Feature | May 21, 2015

Dipole Density Offers Advantages Over Standard Voltage Mapping in Atrial Flutter Patients

New EP mapping technology presented at HRS 2015

Acqmap, Acutus, dipole density mapping

The Acutus AcqMap mapping catheters uses 48 ultrasound elements to measure cardiac voltage. It uses an inverse dipole density (DD) algorithm to display electrical activation as DD maps on an ultrasound constructed 3-D anatomy in real time.

Acqmap, Acutus, dipole density mapping

The display of the 3-D dipole density on the reconstructed anatomy in the Acutus system.

Acqmap, Acutus, dipole density mapping

The AcqMap system console.

May 21, 2015 – A preliminary study of a new electrophysiology (EP) dipole density mapping system using a specialized intracardiac ultrasound basket catheter for electro-mapping, was showen to offer four times higher resolution than standard voltage mapping. Researchers also said the new mapping modality represents the electromapping data on computed tomography (CT) quality anatomy. The data suggest it may open the possibility to map irregular arrhythmias with more precision. The data was presented at Heart Rhythm Society’s 2015 meeting. 

Acutus Medical presented data that shows its AcQMap high resolution, imaging and mapping system generates a complete heart chamber electrical map that provides a four-fold improvement in resolution to record and display heart tissue function as compared to the standard voltage-based mapping used in patients with atrial flutter.  Today’s EP mapping systems used during catheter ablation procedures capture and display a voltage field generated by heart tissue during activation.  This voltage field records over a large area of heart tissue at each catheter placement and what is seen by the EP is an average of all the tissue around the catheter, reducing the resolution.  This makes it difficult for the EP to see the heart tissue in its “true” resolution and limits the possibility to map accurately and simply diagnosis irregular and complex arrhythmias.

“The higher resolution image generated by the AcQMap System may open the possibility to truly map irregular heart rhythms with more precision and eliminate the unnecessary guesswork and lengthy procedures common today among even the most experienced electrophysiologist,” said Stephan Willems, M.D., Ph.D., University Heart Center, University Hospital Eppendorf, Hamburg, Germany. “The data also shows the potential of the AcQMap System to change clinical practice and improve treatment outcomes in patients with irregular and complex heart rhythm disorders.”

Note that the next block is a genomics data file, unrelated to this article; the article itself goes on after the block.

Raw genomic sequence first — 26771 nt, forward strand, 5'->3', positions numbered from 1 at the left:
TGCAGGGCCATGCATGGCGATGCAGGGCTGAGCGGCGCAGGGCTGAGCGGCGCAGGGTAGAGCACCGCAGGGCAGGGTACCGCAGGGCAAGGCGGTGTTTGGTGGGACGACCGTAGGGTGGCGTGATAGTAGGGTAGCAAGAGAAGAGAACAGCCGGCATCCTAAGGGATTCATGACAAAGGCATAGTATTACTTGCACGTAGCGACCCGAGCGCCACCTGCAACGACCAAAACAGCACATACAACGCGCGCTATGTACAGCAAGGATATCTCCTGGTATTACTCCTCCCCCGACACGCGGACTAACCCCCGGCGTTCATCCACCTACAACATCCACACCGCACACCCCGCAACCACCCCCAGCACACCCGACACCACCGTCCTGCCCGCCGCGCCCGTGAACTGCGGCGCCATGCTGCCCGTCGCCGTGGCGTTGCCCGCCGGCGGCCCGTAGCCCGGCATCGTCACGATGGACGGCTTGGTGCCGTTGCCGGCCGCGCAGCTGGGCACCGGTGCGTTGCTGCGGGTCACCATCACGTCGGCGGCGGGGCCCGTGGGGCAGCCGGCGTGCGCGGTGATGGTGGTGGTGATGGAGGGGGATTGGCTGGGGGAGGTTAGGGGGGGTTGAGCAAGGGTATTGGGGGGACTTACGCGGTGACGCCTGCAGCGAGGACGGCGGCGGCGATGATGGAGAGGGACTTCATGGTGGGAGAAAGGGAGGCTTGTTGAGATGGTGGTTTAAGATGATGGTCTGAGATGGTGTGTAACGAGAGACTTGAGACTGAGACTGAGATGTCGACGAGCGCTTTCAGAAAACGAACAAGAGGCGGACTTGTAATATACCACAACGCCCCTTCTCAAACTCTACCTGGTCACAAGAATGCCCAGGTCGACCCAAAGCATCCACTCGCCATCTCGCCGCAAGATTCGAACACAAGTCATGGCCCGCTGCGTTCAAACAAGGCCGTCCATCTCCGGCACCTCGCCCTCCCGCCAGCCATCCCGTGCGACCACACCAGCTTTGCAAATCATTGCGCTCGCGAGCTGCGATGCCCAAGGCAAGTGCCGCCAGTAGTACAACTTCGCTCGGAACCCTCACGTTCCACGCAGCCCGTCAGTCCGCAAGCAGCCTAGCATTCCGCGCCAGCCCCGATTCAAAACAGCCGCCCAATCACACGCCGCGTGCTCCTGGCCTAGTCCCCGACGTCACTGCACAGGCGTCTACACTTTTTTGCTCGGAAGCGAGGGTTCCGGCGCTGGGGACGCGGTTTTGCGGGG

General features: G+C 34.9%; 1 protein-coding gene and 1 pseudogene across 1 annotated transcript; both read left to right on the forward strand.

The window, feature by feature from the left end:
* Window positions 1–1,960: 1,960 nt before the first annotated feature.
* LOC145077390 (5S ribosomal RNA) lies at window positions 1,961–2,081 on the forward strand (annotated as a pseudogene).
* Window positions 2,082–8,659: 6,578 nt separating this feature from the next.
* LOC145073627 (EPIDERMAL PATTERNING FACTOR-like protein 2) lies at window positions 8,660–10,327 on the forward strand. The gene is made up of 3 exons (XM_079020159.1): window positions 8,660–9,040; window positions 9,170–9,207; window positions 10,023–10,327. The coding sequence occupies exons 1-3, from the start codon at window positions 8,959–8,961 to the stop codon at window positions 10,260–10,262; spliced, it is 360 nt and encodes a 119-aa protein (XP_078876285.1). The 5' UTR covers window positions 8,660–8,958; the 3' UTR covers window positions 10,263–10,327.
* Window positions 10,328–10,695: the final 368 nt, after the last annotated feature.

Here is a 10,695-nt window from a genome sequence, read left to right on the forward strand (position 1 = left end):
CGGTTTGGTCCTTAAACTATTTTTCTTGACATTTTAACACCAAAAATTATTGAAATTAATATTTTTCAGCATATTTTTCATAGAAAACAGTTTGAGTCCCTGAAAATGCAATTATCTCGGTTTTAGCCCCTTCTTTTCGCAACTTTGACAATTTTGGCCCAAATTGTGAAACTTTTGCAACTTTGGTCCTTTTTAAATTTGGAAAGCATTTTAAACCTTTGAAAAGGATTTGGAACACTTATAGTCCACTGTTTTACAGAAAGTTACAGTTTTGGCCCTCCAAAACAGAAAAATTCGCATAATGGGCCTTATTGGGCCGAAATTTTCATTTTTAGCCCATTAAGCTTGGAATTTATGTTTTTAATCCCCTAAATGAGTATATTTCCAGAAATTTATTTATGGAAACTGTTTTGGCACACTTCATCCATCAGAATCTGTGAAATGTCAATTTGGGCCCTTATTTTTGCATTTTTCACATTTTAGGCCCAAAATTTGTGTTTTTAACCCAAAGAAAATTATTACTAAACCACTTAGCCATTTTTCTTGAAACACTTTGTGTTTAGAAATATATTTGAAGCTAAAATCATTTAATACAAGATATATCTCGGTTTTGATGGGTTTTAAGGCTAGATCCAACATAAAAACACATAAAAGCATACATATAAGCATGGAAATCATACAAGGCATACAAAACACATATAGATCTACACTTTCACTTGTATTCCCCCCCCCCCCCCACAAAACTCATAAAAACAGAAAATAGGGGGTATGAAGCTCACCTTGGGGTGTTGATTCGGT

The AcQMap system is designed to generate real-time, 3-D images of the heart chamber with quality equivalent to a CT or MRI in a matter of minutes. The system can detect and display both the standard voltage based maps as well as the higher resolution dipole density maps. The result of combining highly accurate imaging with higher resolution mapping capabilities enables EP’s to identify and locate the responsible tissue for the irregular heart rhythm, target treatment with pinpoint accuracy and minimize heart ablation. 
Study Data
Data were collected from five of eight patients enrolled with atrial flutter to determine the difference in resolution of a dipole density map generated by the AcQMap System, to that of a standard voltage-based map.  
The AcQMap system was used to measure cardiac voltage, apply its dipole density algorithm and display electrical activation on the ultrasound constructed 3-D anatomy, in real-time. A dipole density map and voltage-based map were created for each patient to show sinus rhythm, septal and lateral pacing and atrial flutter.  The depolarized surface areas of each map were compared by study investigators and results showed that during atrial flutter, mean depolarized area for dipole density maps was 26.6 cm2, significantly less than the voltage based maps, which were 83.2 cm2. Overall the voltage-based map to dipole density map ratio was 4.1 for atrial flutter; 4.7 for SR; and 4.5 for pacing.
For more information: www.acutusmedical.com

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